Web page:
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John Jay College Presents Findings on Misdemeanor Arrests in New York

October 28, 2014, New York, NY– John Jay College of Criminal Justice President Jeremy Travis and his colleague Professor Preeti Chauhan presented key findings from their study of misdemeanor arrests in New York over the past 33 years. The presentation took place at a Citizens Crime Commission breakfast this morning.

The purpose of the study was to explore and compare trends in misdemeanor arrests from 1980 to 2013 by analyzing data from the New York Police Department, the New York State Division of Criminal Justice Services and the United States Census. This marks the first time that a comprehensive and comparative data set has been created to analyze these trends. This analysis will help frame the ongoing discussions about law enforcement and criminal justice practices regarding appropriate responses to low-level crimes.

There were four key findings from these rigorous data analyses. First, New York City – as well as other cities in New York State – experienced significant increases in the number and rate of misdemeanor arrests from 1980 to 2013. Second, young minority men have experienced the greatest increases in misdemeanor arrests in New York City. Third, there is significant variation in New York City in the kinds of charges for these arrests, their disposition and subsequent sentence, and how they are initially processed. Fourth, the increases in misdemeanor arrests are not uniform across New York City. Indeed, there is significant variation by precincts.

President Travis noted: “Taken in a historical context, these data trends represent a profound shift in our City. Crime is down to historic lows; felony arrests have dropped in half; yet the rate of misdemeanor arrests has tripled. We wanted to examine more deeply the phenomenon of misdemeanor arrests and to promote an important policy discussion about this aspect of our approach to crime and justice.”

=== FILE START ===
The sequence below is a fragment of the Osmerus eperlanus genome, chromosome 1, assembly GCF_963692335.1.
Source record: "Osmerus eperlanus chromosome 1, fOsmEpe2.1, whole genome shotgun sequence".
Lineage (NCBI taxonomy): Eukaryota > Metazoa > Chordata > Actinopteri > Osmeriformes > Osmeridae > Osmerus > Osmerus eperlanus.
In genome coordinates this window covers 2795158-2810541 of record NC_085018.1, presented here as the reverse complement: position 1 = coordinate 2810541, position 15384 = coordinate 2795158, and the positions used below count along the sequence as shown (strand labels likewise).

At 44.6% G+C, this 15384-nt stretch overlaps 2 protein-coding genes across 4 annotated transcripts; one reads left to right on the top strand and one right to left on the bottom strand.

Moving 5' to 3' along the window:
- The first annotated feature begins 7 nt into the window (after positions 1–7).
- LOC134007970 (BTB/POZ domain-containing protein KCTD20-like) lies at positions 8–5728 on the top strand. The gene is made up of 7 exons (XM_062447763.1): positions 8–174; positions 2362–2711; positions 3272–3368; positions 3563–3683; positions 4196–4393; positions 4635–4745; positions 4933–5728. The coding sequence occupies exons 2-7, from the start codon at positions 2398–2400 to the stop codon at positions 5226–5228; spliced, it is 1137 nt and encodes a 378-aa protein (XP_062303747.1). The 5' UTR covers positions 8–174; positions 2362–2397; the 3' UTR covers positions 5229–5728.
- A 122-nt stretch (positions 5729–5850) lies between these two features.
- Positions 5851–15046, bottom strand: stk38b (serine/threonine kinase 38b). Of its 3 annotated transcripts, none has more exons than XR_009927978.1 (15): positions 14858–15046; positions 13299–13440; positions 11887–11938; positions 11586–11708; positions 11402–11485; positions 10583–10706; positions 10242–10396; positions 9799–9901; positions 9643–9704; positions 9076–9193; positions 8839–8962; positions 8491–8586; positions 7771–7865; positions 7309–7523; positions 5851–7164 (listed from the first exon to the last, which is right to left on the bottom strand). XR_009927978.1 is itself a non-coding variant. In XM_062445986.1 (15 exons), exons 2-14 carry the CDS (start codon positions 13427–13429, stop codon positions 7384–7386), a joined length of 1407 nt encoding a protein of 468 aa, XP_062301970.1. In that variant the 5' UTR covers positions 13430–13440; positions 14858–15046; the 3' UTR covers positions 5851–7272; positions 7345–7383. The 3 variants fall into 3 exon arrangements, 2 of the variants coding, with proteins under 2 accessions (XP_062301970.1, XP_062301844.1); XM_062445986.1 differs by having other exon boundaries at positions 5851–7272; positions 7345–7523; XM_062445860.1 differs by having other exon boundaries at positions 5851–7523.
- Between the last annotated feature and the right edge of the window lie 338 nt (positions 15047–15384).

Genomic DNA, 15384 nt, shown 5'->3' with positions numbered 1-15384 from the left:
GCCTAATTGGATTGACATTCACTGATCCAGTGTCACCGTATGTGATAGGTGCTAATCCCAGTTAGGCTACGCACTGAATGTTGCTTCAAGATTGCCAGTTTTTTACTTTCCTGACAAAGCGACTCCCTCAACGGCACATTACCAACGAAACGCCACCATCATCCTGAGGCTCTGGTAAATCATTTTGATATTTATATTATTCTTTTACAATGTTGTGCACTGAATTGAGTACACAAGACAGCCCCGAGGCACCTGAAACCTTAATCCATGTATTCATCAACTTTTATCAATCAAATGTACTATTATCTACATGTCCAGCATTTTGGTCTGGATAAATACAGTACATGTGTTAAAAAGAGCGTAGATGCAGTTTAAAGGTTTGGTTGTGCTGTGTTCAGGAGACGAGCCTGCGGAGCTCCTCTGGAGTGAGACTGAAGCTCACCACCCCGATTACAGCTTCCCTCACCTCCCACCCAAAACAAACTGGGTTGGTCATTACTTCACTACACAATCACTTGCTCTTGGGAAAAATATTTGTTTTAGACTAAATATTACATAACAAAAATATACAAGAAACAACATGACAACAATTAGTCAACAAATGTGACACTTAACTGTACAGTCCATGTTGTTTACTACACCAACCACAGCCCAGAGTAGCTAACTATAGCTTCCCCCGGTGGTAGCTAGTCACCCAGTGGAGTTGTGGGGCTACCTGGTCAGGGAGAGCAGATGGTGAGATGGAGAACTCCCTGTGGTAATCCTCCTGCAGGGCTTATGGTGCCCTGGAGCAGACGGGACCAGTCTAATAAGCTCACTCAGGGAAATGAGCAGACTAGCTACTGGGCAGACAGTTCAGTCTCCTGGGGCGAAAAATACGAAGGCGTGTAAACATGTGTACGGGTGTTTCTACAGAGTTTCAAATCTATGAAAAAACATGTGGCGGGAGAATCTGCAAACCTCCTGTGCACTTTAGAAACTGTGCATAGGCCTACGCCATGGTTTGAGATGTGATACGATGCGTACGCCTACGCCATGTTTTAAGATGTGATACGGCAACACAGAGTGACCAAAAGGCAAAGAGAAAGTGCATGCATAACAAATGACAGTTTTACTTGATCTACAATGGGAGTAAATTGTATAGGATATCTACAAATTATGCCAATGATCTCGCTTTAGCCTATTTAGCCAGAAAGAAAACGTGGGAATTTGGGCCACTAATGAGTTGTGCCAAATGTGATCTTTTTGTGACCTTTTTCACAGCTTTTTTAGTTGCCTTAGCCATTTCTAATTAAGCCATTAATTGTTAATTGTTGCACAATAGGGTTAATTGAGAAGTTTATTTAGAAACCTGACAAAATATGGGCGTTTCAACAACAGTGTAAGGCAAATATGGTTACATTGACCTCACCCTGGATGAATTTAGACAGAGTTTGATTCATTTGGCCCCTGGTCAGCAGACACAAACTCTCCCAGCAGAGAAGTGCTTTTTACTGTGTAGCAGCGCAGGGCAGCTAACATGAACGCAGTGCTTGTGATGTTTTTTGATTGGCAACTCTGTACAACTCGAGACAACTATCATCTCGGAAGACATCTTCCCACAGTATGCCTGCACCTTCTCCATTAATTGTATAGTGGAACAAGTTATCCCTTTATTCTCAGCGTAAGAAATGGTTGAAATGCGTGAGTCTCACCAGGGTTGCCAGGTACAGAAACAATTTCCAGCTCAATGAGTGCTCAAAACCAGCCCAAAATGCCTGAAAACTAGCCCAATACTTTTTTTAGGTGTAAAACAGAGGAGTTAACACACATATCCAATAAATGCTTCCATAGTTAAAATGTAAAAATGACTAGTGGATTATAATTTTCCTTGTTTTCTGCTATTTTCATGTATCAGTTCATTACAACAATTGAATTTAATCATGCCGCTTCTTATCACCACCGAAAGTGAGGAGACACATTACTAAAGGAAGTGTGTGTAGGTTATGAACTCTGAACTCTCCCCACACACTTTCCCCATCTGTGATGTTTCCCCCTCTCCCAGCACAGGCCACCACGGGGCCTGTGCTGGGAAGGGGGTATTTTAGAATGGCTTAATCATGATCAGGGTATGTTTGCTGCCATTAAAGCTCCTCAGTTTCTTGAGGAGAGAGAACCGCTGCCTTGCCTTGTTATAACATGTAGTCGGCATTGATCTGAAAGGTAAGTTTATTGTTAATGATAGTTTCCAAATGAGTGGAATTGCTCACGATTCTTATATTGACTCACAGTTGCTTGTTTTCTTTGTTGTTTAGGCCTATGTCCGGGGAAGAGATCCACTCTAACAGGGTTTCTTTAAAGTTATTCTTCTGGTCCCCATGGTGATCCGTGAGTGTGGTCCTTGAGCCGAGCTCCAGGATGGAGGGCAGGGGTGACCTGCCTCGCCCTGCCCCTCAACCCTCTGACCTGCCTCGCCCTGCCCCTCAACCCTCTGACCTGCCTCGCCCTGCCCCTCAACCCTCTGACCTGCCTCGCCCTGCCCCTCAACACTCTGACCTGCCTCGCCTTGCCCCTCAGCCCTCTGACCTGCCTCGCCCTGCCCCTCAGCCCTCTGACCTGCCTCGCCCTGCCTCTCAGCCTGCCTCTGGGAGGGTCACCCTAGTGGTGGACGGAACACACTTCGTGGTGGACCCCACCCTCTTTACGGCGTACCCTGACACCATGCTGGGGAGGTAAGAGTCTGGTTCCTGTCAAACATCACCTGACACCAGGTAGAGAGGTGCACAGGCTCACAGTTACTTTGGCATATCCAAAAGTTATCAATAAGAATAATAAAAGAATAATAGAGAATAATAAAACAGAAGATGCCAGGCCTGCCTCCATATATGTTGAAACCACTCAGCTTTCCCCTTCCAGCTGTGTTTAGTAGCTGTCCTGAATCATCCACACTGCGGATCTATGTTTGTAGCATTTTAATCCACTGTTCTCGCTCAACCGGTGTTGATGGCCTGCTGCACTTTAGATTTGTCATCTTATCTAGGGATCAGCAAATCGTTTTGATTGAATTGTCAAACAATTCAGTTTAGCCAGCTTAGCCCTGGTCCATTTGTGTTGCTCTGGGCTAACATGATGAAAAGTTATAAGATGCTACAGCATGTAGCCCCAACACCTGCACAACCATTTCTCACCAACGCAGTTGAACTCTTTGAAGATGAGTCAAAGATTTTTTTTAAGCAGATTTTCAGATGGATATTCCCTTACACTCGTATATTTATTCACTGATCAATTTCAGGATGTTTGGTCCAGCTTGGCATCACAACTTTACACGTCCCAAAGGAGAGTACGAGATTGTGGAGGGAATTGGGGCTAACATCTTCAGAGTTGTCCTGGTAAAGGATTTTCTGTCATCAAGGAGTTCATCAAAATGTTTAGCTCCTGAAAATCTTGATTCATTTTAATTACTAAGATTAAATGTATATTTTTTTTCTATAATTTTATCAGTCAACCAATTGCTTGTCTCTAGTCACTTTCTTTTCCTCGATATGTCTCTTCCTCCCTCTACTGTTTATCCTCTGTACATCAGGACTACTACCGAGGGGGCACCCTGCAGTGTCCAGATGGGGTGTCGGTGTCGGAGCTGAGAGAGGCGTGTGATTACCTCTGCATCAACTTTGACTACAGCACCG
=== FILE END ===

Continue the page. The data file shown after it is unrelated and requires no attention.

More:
"Of particular importance is the significant increase in misdemeanor arrests among young minority men,” added Professor Chauhan, who led the project. “Also noteworthy is the sharp decline in misdemeanor arrest rates since 2010 for the same demographic group.”

The Citizens Crime Commission hosted the event where the findings were presented to an invited audience of criminal justice practitioners, academics and law enforcement professionals. President Richard Aborn stated that “President Travis and Professor Chauhan’s research will support the ongoing important discussion about the need to consider alternatives to arrest for some misdemeanor crimes.”

The data analyses were conducted by a research team of faculty, graduate students and staff from John Jay College, with funding provided by the Laura and John Arnold Foundation.

The complete data analyses are documented in a full report entitled Trends in Misdemeanor Arrests in New York. This report will be followed by a detailed analysis of summonses, as well as a symposium on Misdemeanor Justice in 2015.

CLICK HERE for news coverage of this announcement.

About John Jay College of Criminal Justice: An international leader in educating for justice, John Jay College of Criminal Justice of The City University of New York offers a rich liberal arts and professional studies curriculum to upwards of 15,000 undergraduate and graduate students from more than 135 nations. In teaching, scholarship and research, the College approaches justice as an applied art and science in service to society and as an ongoing conversation about fundamental human desires for fairness, equality and the rule of law. For more information, visit

About the Citizens Crime Commission
The Citizens Crime Commission of New York City is a non-partisan non-profit organization working to make criminal justice and public safety policies and practices more effective through innovation, research, and education. In the last three decades, the Crime Commission has been a leader on key issues such as: increasing the size of the NYPD, expanding the use of DNA evidence in crime fighting, creating innovations that reduce juvenile crime, developing interventions against gun violence and illegal gun crime, and highlighting the changing nature of the threat of terrorism. For more information, visit